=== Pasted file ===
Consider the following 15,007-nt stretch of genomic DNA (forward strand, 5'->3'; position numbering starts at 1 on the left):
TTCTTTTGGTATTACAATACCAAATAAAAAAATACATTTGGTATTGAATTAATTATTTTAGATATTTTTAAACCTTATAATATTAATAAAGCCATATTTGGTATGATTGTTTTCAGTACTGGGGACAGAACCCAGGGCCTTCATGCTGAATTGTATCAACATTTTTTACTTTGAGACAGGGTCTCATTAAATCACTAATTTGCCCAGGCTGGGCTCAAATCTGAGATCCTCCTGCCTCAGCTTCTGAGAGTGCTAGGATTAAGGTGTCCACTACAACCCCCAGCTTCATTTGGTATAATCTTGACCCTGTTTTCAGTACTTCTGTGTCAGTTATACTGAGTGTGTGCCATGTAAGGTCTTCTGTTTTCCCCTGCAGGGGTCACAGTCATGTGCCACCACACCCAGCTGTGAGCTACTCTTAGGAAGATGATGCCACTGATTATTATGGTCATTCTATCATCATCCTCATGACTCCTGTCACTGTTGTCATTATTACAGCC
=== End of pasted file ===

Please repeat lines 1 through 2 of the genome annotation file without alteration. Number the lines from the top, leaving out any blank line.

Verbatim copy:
Consider the following 15,007-nt stretch of genomic DNA (forward strand, 5'->3'; position numbering starts at 1 on the left):
TTCTTTTGGTATTACAATACCAAATAAAAAAATACATTTGGTATTGAATTAATTATTTTAGATATTTTTAAACCTTATAATATTAATAAAGCCATATTTGGTATGATTGTTTTCAGTACTGGGGACAGAACCCAGGGCCTTCATGCTGAATTGTATCAACATTTTTTACTTTGAGACAGGGTCTCATTAAATCACTAATTTGCCCAGGCTGGGCTCAAATCTGAGATCCTCCTGCCTCAGCTTCTGAGAGTGCTAGGATTAAGGTGTCCACTACAACCCCCAGCTTCATTTGGTATAATCTTGACCCTGTTTTCAGTACTTCTGTGTCAGTTATACTGAGTGTGTGCCATGTAAGGTCTTCTGTTTTCCCCTGCAGGGGTCACAGTCATGTGCCACCACACCCAGCTGTGAGCTACTCTTAGGAAGATGATGCCACTGATTATTATGGTCATTCTATCATCATCCTCATGACTCCTGTCACTGTTGTCATTATTACAGCC